2.2. Determination of Growth and Quantification of Sulfur Compounds

The absorbance values of growing cultures were determined in a Thermo Scientific BioMate 6 split beam UV/visible spectrophotometer using 1 cm light path disposable cuvettes and water as blank. Sulfate concentrations were determined in cultures of C. litoralis and Chromatocurvus halotolerans grown in LS or SF medium by the barium chloride turbidity method of Madsen and Aamand [11]. Uninoculated controls were incubated in parallel and used to determine a possible chemical production of sulfate. Values below 50 µM sulfate could not be exactly determined with this method due to a nonlinearity of the slope of the barium sulfate assay in this concentration range. Thiosulfate concentrations were estimated in culture supernatants by the cyanolysis method as described by Kelly et al. [12] and sulfite was quantified by the method proposed by Denger et al. [13].

2.3. Semiquantitative Detection of soxB Transcripts Using PCR

RNA was extracted from early stationary phase cultures of C. litoralis DSM grown under various conditions using the RNeasy Midi kit of Qiagen (Hilden, Germany) as described previously [2]. Reverse transcriptase-PCR (RT-PCR) of mRNA was performed with the OneStep RT-PCR kit of Qiagen following the instructions given by the manufacturer and using 0.5 µg of RNA. For the semiquantitative detection of transcripts of the C. litoralis soxB gene the forward primer KT71 soxB-F (5′-TCCAGGCGATAGTTGAATCC-3′) and the reverse primer KT71 soxB-R (5′-AGCTTCGACCAGCTCATTGT-3′) were used. The resulting PCR product had a size of 290 bp. Amplification of transcripts, visualization of PCR products, and normalization of mRNA levels were done as reported previously [2].

2.4. Phylogenetic Analyses of Sox Proteins

Amino acid sequences of the proteins SoxB, SoxC, and SoxA were obtained from the UniProt database (release 2013_08) and aligned using the ClustalW algorithm implemented in the ARB package [14]. Phylogenetic trees based on aligned protein sequences were reconstructed using the ARB distance matrix (neighbor-joining) program with the PAM correction and maximum likelihood (RAxML) program with the PROTGAMMA option and BLOSUM62 as amino acid substitution model. No filter or weighting masks were used to constrain the used positions of the alignment.

3. Results and Discussion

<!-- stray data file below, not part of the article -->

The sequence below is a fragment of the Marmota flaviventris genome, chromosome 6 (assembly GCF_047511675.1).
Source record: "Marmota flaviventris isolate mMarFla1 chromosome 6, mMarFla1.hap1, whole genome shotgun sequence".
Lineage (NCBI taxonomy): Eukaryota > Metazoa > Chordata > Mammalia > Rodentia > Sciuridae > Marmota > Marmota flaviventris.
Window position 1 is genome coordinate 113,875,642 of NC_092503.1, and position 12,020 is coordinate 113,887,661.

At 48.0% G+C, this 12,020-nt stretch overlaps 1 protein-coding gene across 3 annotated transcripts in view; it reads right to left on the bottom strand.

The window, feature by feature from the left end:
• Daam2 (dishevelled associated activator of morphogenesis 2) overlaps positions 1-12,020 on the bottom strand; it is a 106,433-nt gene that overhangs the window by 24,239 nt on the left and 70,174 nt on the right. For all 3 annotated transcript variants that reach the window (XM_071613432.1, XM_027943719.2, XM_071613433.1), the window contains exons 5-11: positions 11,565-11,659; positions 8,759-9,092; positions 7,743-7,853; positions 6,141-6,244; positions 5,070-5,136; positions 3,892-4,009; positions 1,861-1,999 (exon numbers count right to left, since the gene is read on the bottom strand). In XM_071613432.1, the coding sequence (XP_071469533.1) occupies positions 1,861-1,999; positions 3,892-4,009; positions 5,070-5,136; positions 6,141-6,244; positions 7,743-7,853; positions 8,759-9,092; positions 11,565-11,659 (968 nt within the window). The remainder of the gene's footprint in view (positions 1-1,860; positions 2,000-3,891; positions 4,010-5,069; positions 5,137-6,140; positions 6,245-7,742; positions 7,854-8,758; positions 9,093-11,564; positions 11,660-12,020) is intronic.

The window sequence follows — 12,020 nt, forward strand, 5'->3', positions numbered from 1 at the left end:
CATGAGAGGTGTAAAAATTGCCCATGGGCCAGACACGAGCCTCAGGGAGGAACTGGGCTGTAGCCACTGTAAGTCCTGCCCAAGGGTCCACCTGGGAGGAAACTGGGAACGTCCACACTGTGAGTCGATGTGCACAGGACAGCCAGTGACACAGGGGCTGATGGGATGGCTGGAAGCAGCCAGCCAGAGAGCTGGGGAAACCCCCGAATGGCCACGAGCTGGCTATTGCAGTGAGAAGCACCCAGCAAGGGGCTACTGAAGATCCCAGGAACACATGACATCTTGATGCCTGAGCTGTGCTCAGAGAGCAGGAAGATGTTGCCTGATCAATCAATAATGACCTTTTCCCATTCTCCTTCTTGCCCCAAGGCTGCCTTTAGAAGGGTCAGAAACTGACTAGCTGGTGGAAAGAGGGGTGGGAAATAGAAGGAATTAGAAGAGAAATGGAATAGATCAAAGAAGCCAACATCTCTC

3.1. Effect of Thiosulfate on the Growth Response of Members of the OM60/NOR5 Clade

The growth response of the type strains of C. litoralis and Luminiphilus syltensis both encoding a core set of sox genes (soxA, B, C, D, X, Y, and Z) and the sox-negative strains Chromatocurvus halotolerans DSM and Pseudohaliea rubra DSM was tested in defined and complex marine media with and without thiosulfate under various incubation conditions. Some representative results are shown in Table 1 and indicate that thiosulfate had no stimulatory effect on the growth of the tested strains. Thiosulfate rather had a growth inhibiting effect that was even more pronounced in strains encoding a Sox complex. In a previous study it was assumed that the absence of growth stimulation by thiosulfate in cultures of C. litoralis could be due to the missing of putative essential sox genes, like, for example, soxV, which are present in several lithotrophic thiosulfate oxidizers and may be responsible for the coupling of thiosulfate oxidation with energy generation [8]. In order to reveal if thiosulfate is actually oxidized to sulfate by C. litoralis it was necessary to determine sulfate concentrations in spent culture fluid. Hence, defined media with salinity close to sea water but devoid of sulfate were designed to enable measurement of small amounts of produced sulfate without the high background values of typical marine media containing around 20–25 mM of sulfate. It was found that a concentration of 250–400 µM sulfate in cultivation media was optimal for this purpose, because on the one hand growth was not limited by the availability of a sulfur source and on the other hand the used concentration did not interfere with the applied barium chloride turbidity method used for sulfate determination. In the remainder of this study cultivation media containing sulfate concentrations below 400 µM are designated as low sulfate concentration (LS) media. Representative growth curves of C. litoralis in sulfate-poor LS media without thiosulfate or supplemented with 1 mM and 10 mM thiosulfate indicate that the growth inhibiting effect of thiosulfate increased with its concentration and that no significant conversion of thiosulfate to sulfate took place (Figure 1). Thus, it can be concluded that under the applied cultivation conditions the Sox multienzyme pathway was not active in cells of C. litoralis. It has to be noted that the chemical determination of sulfate and thiosulfate concentrations during growth was not feasible in cultures containing 10 mM thiosulfate, because thiosulfate in such high amounts interfered with the barium chloride method of sulfate estimation. A negative effect of high thiosulfate concentrations on bacterial growth was observed previously also in the mixotrophic proteobacteria Thiobacillus strain Q [15] and Limnobacter thiooxidans [16], as well as in the lithotrophic gammaproteobacterium Acidithiobacillus (formerly Thiobacillus) thiooxidans [17]. In Thiobacillus strain Q and Limnobacter thiooxidans a reduction of growth yield above concentrations of 7 and 20 mM thiosulfate, respectively, correlated with a decrease in sulfate production, which may be due to the formation of inhibitory levels of sulfite [15]. However, this was not the case in Acidithiobacillus thiooxidans leading to the assumption that high concentrations of thiosulfate may inhibit growth in this species by having a chelating effect on the cell membrane [17].